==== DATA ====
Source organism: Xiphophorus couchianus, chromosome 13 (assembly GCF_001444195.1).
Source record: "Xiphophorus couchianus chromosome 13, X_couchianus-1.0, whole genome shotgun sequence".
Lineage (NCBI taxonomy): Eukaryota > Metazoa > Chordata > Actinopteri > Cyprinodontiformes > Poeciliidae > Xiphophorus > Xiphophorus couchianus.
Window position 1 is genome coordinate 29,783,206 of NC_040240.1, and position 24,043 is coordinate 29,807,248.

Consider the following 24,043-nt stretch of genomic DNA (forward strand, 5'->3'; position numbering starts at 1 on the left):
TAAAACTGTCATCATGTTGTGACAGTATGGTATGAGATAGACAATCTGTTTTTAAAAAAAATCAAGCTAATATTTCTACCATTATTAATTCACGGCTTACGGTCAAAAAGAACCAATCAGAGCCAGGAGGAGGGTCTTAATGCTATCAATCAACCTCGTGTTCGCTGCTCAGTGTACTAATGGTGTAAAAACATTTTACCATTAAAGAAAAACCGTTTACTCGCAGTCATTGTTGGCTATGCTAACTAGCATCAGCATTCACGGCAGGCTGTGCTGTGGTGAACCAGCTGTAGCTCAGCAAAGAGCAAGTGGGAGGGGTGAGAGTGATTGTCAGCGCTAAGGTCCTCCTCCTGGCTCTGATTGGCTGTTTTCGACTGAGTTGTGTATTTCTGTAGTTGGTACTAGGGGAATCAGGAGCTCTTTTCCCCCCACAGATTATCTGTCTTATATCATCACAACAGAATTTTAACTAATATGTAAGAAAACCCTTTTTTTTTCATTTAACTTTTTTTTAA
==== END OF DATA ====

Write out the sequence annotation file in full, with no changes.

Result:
Source organism: Xiphophorus couchianus, chromosome 13 (assembly GCF_001444195.1).
Source record: "Xiphophorus couchianus chromosome 13, X_couchianus-1.0, whole genome shotgun sequence".
Lineage (NCBI taxonomy): Eukaryota > Metazoa > Chordata > Actinopteri > Cyprinodontiformes > Poeciliidae > Xiphophorus > Xiphophorus couchianus.
Window position 1 is genome coordinate 29,783,206 of NC_040240.1, and position 24,043 is coordinate 29,807,248.

Consider the following 24,043-nt stretch of genomic DNA (forward strand, 5'->3'; position numbering starts at 1 on the left):
TAAAACTGTCATCATGTTGTGACAGTATGGTATGAGATAGACAATCTGTTTTTAAAAAAAATCAAGCTAATATTTCTACCATTATTAATTCACGGCTTACGGTCAAAAAGAACCAATCAGAGCCAGGAGGAGGGTCTTAATGCTATCAATCAACCTCGTGTTCGCTGCTCAGTGTACTAATGGTGTAAAAACATTTTACCATTAAAGAAAAACCGTTTACTCGCAGTCATTGTTGGCTATGCTAACTAGCATCAGCATTCACGGCAGGCTGTGCTGTGGTGAACCAGCTGTAGCTCAGCAAAGAGCAAGTGGGAGGGGTGAGAGTGATTGTCAGCGCTAAGGTCCTCCTCCTGGCTCTGATTGGCTGTTTTCGACTGAGTTGTGTATTTCTGTAGTTGGTACTAGGGGAATCAGGAGCTCTTTTCCCCCCACAGATTATCTGTCTTATATCATCACAACAGAATTTTAACTAATATGTAAGAAAACCCTTTTTTTTTCATTTAACTTTTTTTTAA